Inspired by the genre of one-person shows, "Nymphomystiac" deviates from Leione's usual approach. Her binder is the stuff of legend in a world where most read from phones, but this time, it won't make an appearance.

"In the Fisch Haus venue, there is a stage and it will just be me and a stool," Leoine said. "I have incorporated various movements into the show that I don't normally do, and my goal is to slow down my natural cadence of reading."

"Nymphomystiac" consists of a 14-poem cycle, refracting her own experience with sexual assault through the social events that were happening around the same time: the 2016 presidential election, and later the #MeToo movement.

“With 'Nymphomystiac,' I am shining a light into my life, where I used sex as self harm, was influenced by societal events, and finally accepted that what happened to me was not my fault,” Leione said. “[It's] a way to touch the hearts of other victims, who may have been in a similar spot as me. This project lets them know that they too, are not alone. It is okay. We are free.”

Her one-woman show is hardly the end of the road, however. Leoine craves greater interdisciplinary collaboration within the Wichita art scene, and is exploring opportunities to incorporate music, dance, and visual art into her events. Leoine wants to take poetry off the page, and make it into a destination.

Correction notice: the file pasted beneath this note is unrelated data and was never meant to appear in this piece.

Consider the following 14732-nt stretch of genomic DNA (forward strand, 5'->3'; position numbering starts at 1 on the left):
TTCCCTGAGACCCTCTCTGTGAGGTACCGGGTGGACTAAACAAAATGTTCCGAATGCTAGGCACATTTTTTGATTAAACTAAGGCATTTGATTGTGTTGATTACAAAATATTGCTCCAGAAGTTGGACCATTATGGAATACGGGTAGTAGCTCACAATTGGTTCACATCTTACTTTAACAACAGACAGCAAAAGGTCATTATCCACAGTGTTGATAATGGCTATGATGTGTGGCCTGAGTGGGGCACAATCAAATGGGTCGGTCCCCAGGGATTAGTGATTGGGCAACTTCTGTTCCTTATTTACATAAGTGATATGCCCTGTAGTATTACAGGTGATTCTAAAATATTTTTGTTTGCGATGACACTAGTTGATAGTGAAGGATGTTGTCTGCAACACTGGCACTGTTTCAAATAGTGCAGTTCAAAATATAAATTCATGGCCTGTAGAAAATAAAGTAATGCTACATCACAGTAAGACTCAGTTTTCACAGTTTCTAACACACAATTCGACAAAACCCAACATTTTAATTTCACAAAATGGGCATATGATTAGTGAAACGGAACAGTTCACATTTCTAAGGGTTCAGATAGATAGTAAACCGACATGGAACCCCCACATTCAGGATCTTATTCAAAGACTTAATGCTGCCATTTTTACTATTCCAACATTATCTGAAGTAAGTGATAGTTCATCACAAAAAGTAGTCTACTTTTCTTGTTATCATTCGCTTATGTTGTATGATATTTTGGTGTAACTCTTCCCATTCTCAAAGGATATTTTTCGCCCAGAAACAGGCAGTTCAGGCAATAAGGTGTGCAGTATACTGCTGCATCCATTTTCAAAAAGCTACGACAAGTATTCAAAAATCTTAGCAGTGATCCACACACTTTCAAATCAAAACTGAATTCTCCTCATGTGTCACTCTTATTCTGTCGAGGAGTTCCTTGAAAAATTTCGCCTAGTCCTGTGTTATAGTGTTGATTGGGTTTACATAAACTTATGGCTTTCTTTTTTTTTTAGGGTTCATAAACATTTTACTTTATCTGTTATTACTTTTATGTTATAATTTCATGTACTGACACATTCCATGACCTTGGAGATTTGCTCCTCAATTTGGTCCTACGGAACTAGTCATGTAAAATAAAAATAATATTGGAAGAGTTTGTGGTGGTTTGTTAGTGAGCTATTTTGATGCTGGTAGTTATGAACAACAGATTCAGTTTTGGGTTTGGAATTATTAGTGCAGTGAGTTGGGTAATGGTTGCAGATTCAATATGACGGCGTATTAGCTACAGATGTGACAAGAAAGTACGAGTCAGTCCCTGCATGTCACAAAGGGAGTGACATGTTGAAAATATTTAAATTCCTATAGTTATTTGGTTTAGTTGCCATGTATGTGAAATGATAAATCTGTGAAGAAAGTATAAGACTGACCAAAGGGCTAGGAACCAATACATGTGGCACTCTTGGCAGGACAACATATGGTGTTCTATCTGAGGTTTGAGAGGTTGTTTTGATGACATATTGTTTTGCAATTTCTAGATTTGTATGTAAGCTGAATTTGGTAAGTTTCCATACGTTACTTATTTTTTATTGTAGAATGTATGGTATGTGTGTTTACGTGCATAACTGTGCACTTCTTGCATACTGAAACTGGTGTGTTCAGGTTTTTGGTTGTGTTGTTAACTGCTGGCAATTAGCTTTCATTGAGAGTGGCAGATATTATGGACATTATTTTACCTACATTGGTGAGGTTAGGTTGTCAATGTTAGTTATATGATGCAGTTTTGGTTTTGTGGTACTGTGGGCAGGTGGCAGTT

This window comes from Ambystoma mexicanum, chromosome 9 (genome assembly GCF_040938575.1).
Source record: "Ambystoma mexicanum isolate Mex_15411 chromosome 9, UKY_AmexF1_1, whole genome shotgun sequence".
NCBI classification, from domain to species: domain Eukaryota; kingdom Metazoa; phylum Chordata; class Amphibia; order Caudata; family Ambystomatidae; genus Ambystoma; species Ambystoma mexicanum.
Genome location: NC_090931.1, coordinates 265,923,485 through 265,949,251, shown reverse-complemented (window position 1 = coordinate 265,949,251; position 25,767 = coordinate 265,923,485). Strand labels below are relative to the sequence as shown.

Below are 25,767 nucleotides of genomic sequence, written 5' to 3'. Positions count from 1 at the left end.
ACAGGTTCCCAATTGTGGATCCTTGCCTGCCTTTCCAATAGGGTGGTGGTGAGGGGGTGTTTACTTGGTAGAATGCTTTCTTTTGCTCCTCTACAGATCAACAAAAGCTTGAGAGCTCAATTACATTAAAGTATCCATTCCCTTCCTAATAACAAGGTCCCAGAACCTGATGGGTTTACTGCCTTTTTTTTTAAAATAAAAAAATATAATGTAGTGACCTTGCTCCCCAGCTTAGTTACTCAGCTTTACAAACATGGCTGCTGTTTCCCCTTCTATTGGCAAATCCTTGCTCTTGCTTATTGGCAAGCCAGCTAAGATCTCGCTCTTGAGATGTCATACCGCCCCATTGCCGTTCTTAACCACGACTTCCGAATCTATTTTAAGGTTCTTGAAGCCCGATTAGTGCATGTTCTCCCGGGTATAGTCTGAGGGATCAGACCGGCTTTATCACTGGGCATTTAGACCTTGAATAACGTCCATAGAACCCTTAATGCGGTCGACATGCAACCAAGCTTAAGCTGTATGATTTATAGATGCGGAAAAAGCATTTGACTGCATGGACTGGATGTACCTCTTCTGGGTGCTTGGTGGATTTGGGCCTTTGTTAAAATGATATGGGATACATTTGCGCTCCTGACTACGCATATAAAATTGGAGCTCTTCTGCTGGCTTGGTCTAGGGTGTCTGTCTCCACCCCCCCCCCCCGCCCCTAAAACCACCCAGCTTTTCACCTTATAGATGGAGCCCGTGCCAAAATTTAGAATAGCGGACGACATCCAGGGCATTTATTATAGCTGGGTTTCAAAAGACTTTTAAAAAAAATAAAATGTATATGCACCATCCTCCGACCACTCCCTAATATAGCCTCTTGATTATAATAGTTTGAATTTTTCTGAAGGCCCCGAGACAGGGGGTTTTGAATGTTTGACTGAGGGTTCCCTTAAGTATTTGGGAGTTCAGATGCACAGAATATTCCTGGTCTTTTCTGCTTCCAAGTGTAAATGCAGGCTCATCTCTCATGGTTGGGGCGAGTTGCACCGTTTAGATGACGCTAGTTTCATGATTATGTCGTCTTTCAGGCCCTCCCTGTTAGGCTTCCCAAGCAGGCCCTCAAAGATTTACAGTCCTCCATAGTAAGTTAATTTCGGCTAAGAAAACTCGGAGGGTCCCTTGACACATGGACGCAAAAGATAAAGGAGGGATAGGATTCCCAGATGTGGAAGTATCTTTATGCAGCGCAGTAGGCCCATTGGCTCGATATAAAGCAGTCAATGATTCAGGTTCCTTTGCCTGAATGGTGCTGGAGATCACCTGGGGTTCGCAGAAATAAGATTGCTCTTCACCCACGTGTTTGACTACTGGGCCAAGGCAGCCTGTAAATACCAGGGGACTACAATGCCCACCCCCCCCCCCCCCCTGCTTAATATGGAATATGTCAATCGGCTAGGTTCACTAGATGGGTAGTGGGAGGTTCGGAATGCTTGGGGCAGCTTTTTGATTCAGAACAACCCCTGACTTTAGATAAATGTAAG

“I want to say the quiet parts out loud.”

The Details

“Nymphomystiac and Other Poems of Transformation”
Two performances: 7-9:30 p.m. Saturday, April 27, and 2-4:30 p.m. Sunday, April 28, at the Fisch Haus, 524 S. Commerce St. in Wichita
Cost: $10 suggested donation at the door
Learn more.

Other opportunities to see (and read) poetry in Wichita

Open Mic Night at Celebrations Event Center
Typically 7-10 p.m. on the fourth Friday of every month at Celebrations Event Center, 3202 W. 13th St. N. in Wichita
This month, the usual fourth Friday event has been rescheduled to Friday, May 3.
Doors open at 6 p.m., and a sign-up sheet is at the door.
Cost: $5
Note for attendees: This is a sober venue and event.
Learn more.

WSU Creative Writing MFA Graduate Reading
2-3:30 p.m. Saturday, April 27, at the Ulrich Museum of Art in McKnight Art Center on the Wichita State campus, 1845 Fairmount St.
A reception will take place at 2 p.m., followed by a reading at 2:30.
Cost: Free.
Learn more.

Open Mic and Poetry Night at the Andover Public Library
6-8 p.m. every third Tuesday of the month at the Andover Public Library, 1511 E. Central Ave. in Andover, Kansas
The 6 p.m. hour is reserved for younger participants. Adult performers start at 7 p.m.
Cost: Free
Learn more.

Other poetry organizers in Wichita include Ponder This and Spoken Word productions. Follow their Facebook pages for news about upcoming events.

Jeromiah Taylor is a writer from Wichita, Kansas. His work appears or is forthcoming in the Chicago Review of Books, The Millions, the Los Angeles Review, The New Territory, Chautauqua Journal, U.S Catholic Magazine and elsewhere. He is the editorial assistant at the National Catholic Reporter and a contributing reviewer at Northwest Review.

Do you know of other poetry events in the Wichita area? Please drop us a line: emily@shoutwichita.com.

Corrections: The Halloween-themed show Leoine organized took place at Candela at the Lux, not Odd Fellow Hall.

This month, the fourth Friday open mic night at Celebrations Event Center was postponed to next Friday, May 3. We made these corrections on Friday, April 26.

We made these corrections on Friday, April 26.